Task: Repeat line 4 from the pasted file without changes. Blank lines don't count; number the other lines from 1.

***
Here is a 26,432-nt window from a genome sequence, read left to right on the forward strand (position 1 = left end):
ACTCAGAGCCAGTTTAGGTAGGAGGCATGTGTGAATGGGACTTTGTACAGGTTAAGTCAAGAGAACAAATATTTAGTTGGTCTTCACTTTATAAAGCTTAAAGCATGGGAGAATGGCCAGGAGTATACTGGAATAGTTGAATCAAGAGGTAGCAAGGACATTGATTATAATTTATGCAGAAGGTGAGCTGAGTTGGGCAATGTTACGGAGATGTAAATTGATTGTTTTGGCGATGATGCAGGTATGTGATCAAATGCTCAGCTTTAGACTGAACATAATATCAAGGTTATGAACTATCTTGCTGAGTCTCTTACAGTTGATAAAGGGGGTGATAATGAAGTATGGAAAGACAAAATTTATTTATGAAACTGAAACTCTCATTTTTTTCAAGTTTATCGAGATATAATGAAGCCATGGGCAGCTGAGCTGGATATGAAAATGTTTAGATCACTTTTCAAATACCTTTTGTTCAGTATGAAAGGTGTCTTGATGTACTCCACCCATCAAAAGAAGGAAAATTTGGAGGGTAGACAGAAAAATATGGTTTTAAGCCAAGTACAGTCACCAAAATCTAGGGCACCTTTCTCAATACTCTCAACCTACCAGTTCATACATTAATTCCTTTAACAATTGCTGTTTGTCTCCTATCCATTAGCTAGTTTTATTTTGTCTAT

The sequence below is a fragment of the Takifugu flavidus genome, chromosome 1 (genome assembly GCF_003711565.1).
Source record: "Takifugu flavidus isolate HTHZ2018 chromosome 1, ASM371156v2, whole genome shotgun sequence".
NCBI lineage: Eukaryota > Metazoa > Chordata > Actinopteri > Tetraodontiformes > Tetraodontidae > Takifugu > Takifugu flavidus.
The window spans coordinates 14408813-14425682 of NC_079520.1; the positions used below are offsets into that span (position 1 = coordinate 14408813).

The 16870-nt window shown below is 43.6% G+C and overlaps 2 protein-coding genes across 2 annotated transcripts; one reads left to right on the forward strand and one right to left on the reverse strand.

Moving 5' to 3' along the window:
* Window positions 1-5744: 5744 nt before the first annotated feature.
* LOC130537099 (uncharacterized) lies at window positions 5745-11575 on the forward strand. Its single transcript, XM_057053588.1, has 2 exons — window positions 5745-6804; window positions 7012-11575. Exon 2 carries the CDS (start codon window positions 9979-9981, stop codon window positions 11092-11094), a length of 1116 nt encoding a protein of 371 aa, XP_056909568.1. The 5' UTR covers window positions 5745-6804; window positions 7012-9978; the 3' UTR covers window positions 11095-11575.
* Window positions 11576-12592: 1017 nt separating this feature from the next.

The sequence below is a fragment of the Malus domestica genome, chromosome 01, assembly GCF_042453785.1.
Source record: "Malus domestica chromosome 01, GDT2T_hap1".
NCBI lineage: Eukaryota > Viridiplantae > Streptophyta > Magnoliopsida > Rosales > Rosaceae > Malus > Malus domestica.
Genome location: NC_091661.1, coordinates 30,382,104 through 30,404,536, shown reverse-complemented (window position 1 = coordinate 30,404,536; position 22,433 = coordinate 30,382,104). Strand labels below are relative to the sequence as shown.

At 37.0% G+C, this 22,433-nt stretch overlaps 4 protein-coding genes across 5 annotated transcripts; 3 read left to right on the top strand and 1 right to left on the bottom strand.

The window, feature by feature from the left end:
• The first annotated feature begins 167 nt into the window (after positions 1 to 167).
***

Source record: "Takifugu flavidus isolate HTHZ2018 chromosome 1, ASM371156v2, whole genome shotgun sequence".